In this guide, I explore the nesting and egg-laying habits of the Dark-Eyed Junco.
Dark-eyed junco (Junco hyemalis) is one of North America’s most well-known small birds.
Around 66 percent of the species’ population nests seasonally throughout the continent’s boreal forests, usually on the ground or near the ground.
Once the breeding season begins, juncos turn from hoppy foraging “snowbirds” into dedicated parents who take care of their chicks while they’re nestlings and after the fledging.
Many exciting details about dark-eyed junco nesting are waiting for you to discover them.
When Do Dark-Eyed Juncos Nest?
The dark-eyed junco breeding season begins in early spring and is over by fall.
After being winter visitors in the southern portions of the continent, the migrating dark-eyed junco population travels back to their summer breeding range in the north of the continent.
The male juncos return first to try to reclaim their previous-year territories and attract the soon-to-arrive females by perching on the highest spots of the landscape and singing.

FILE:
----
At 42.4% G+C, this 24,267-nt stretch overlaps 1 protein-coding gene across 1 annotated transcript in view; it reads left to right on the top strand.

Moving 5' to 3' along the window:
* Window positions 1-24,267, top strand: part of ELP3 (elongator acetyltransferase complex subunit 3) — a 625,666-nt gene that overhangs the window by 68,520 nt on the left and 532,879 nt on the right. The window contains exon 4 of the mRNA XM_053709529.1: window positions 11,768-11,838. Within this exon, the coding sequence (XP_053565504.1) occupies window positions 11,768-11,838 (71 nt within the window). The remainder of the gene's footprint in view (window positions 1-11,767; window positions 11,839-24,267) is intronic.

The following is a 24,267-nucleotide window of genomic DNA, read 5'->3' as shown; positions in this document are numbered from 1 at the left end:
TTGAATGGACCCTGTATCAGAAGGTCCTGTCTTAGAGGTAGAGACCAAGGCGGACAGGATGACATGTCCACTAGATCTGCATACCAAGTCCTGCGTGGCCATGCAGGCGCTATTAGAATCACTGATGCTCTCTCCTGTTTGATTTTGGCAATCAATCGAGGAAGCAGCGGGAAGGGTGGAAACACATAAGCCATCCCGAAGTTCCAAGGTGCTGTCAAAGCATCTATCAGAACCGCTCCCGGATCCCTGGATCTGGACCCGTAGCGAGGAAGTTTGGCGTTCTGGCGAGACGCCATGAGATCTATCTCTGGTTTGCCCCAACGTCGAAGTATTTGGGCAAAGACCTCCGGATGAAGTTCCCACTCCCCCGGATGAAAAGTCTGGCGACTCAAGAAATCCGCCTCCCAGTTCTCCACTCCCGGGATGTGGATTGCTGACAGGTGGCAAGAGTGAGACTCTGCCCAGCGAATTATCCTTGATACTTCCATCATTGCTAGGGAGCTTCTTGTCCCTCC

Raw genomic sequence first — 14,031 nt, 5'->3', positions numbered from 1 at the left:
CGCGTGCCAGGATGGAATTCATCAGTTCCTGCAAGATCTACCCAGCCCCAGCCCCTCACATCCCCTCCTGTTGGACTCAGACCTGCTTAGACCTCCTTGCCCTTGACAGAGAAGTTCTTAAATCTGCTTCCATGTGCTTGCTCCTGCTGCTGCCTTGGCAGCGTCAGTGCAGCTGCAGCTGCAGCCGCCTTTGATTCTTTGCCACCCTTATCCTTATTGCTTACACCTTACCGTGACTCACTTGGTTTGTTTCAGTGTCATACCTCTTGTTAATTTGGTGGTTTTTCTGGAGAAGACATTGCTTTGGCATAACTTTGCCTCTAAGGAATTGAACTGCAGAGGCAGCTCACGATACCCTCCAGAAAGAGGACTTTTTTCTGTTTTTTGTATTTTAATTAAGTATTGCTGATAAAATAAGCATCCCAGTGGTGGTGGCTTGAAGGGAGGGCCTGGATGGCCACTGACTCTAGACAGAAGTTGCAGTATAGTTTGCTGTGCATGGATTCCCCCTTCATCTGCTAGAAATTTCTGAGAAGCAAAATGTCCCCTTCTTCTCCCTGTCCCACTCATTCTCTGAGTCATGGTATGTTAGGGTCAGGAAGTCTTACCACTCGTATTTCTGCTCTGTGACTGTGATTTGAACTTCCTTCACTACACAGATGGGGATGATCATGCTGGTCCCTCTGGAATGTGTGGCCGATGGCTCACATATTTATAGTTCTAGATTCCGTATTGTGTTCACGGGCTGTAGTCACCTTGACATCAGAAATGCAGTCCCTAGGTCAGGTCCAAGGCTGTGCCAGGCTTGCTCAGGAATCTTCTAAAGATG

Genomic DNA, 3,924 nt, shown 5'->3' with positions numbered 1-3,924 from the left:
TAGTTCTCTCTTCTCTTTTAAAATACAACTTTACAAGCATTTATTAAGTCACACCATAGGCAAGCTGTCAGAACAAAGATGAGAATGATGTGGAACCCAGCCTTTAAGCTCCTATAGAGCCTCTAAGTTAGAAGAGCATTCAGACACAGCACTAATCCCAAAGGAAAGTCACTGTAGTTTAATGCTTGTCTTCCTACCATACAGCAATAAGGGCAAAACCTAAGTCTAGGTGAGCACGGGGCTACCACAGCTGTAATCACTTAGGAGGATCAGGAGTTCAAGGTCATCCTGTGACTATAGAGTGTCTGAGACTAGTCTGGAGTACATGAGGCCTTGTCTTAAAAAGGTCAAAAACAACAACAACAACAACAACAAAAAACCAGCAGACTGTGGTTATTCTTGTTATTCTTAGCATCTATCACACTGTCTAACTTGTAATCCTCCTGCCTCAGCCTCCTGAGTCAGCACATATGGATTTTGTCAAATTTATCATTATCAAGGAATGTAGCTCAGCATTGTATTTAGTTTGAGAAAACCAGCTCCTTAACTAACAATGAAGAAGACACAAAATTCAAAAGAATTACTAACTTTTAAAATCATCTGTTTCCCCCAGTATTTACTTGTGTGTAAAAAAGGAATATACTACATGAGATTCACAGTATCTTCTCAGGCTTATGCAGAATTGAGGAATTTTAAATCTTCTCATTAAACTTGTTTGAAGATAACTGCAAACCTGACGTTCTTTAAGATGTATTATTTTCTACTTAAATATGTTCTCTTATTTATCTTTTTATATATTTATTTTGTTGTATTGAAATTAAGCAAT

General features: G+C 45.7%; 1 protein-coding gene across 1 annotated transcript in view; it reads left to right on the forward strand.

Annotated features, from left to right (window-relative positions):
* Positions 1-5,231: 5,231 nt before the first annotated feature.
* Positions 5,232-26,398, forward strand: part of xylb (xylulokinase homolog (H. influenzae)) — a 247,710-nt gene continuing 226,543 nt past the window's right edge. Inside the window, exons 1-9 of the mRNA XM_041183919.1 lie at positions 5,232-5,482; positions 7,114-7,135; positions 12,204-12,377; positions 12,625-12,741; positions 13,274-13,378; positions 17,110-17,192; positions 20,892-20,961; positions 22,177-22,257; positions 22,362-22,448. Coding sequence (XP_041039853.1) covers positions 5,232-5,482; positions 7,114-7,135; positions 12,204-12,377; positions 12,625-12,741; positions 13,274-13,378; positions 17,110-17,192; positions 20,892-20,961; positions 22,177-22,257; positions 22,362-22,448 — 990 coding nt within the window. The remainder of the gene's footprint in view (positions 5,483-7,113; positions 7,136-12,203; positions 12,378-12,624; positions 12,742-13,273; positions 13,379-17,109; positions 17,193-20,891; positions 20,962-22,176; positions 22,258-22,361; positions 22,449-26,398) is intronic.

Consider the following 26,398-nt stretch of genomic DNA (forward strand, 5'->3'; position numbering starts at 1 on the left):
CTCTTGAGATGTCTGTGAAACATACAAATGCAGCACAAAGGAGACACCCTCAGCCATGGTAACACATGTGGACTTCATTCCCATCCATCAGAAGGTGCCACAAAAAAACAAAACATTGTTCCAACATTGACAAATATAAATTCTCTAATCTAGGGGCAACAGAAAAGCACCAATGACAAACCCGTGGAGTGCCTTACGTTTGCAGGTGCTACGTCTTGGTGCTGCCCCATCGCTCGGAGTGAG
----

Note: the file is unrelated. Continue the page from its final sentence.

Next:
During courtship, while the female is checking out her potential mate, he always remains in her close proximity.
Do Dark-Eyed Juncos Mate for Life?
Dark-eyed juncos are monogamous but do not mate for life. Their breeding system is known as “socially monogamous.”
The pair share all the couple and parental responsibilities – they will build a nest, defend their territory, and care for the young together.
However, that doesn’t prevent them from mating with the juncos from neighboring territories – and the practice is said to be frequent.
The result of this “neighborhood mischief” is that the males will often raise young sired by the neighboring male.
Similarly, if a female dark-eyed junco loses her primary-social mate, she will quickly form a new pair, often with – you’ve guessed it – the neighboring male.
However, the secondary partner will rarely take care of the female’s original brood, even though he may be an actual father of some of the young.
Where Do Juncos Nest?